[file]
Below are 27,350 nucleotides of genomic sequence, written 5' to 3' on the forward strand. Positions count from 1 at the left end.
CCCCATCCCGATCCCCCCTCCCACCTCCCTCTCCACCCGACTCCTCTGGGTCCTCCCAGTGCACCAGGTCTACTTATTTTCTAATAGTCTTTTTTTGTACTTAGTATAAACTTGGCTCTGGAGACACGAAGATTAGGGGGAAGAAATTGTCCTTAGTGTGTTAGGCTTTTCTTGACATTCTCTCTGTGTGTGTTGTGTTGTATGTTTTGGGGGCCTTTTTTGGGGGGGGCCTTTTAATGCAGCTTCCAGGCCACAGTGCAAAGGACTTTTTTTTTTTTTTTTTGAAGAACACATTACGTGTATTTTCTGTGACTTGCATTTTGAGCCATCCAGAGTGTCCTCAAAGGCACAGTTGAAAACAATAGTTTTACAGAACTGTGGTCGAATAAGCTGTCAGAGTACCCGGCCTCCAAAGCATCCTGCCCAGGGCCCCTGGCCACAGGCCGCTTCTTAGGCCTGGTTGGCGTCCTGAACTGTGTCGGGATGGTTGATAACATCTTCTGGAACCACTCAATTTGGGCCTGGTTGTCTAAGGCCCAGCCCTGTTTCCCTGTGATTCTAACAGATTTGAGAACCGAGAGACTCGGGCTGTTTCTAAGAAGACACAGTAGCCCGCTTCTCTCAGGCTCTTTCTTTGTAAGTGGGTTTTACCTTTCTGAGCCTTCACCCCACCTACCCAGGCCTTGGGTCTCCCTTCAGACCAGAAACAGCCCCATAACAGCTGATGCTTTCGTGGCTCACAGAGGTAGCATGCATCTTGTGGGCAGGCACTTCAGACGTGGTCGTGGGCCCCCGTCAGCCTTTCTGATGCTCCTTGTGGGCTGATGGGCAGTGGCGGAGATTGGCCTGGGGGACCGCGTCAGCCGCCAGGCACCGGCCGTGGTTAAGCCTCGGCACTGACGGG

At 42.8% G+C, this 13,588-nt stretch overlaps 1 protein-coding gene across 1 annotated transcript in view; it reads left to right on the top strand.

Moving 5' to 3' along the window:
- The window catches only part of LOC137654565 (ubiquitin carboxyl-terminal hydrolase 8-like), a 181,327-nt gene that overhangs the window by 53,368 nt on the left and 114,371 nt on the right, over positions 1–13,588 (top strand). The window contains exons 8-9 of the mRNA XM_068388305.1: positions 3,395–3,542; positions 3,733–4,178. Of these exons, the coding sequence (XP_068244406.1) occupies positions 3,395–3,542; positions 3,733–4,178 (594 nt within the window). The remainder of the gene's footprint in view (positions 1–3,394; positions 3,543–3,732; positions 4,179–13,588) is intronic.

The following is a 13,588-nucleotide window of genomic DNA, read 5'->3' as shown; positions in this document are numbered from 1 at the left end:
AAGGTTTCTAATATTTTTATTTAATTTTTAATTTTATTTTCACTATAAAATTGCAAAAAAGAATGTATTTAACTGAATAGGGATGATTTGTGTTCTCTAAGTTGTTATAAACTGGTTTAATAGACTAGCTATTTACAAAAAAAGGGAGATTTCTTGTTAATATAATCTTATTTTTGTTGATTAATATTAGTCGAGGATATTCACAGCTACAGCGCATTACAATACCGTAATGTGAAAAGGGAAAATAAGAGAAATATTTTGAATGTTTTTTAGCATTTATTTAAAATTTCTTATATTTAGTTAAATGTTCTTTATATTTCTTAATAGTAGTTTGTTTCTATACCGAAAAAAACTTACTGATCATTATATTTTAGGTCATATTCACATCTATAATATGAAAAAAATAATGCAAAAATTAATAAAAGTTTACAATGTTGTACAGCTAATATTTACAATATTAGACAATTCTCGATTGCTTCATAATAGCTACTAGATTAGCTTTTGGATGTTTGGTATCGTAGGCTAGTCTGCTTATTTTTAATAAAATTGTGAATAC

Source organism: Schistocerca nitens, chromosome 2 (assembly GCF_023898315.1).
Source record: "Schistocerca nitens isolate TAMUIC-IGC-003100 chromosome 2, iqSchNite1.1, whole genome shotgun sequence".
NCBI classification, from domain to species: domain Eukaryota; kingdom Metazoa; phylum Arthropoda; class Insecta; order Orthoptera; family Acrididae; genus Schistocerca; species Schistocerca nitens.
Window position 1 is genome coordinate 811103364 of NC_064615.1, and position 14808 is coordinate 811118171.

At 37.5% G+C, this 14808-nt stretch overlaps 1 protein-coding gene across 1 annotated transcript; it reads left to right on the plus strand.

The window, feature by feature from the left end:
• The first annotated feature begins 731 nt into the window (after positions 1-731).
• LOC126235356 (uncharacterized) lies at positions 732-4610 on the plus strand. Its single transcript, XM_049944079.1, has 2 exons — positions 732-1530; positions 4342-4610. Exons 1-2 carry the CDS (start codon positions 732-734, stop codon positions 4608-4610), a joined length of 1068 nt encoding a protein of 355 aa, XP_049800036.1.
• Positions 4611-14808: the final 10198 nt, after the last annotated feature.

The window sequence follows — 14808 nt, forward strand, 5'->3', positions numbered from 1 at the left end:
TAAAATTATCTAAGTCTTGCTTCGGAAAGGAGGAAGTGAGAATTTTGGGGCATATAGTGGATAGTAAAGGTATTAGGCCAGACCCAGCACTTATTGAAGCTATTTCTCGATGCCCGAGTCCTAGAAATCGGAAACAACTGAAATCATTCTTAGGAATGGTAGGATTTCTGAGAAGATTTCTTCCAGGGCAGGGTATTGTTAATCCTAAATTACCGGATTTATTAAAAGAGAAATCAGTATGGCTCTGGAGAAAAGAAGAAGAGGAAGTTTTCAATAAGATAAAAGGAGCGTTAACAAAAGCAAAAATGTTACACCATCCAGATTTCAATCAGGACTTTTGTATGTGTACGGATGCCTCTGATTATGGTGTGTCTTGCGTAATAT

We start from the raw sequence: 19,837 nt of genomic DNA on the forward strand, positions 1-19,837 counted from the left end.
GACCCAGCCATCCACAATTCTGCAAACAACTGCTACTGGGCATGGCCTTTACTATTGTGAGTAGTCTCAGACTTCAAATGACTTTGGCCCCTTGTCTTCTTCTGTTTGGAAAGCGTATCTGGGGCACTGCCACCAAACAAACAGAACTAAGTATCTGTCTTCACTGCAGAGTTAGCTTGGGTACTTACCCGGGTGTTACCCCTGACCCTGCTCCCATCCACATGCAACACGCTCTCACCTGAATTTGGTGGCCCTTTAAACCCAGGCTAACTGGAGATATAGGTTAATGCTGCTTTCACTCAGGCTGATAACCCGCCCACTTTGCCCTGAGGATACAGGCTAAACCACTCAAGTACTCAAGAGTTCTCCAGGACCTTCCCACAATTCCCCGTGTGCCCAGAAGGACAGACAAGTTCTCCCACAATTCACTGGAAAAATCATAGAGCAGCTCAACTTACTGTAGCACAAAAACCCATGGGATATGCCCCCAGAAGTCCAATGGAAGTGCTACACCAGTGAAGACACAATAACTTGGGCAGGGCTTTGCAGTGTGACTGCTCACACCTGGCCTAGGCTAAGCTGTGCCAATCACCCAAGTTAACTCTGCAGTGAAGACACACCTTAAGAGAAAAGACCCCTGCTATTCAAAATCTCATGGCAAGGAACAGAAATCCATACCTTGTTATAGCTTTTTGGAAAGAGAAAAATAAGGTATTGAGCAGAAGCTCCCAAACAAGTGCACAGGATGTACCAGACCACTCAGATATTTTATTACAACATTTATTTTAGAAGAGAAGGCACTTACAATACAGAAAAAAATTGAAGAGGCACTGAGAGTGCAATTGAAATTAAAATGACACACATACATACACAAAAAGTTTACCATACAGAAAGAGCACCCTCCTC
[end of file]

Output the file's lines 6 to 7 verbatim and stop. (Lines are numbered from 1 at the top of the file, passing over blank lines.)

The following is a 13,588-nucleotide window of genomic DNA, read 5'->3' as shown; positions in this document are numbered from 1 at the left end:
AAGGTTTCTAATATTTTTATTTAATTTTTAATTTTATTTTCACTATAAAATTGCAAAAAAGAATGTATTTAACTGAATAGGGATGATTTGTGTTCTCTAAGTTGTTATAAACTGGTTTAATAGACTAGCTATTTACAAAAAAAGGGAGATTTCTTGTTAATATAATCTTATTTTTGTTGATTAATATTAGTCGAGGATATTCACAGCTACAGCGCATTACAATACCGTAATGTGAAAAGGGAAAATAAGAGAAATATTTTGAATGTTTTTTAGCATTTATTTAAAATTTCTTATATTTAGTTAAATGTTCTTTATATTTCTTAATAGTAGTTTGTTTCTATACCGAAAAAAACTTACTGATCATTATATTTTAGGTCATATTCACATCTATAATATGAAAAAAATAATGCAAAAATTAATAAAAGTTTACAATGTTGTACAGCTAATATTTACAATATTAGACAATTCTCGATTGCTTCATAATAGCTACTAGATTAGCTTTTGGATGTTTGGTATCGTAGGCTAGTCTGCTTATTTTTAATAAAATTGTGAATAC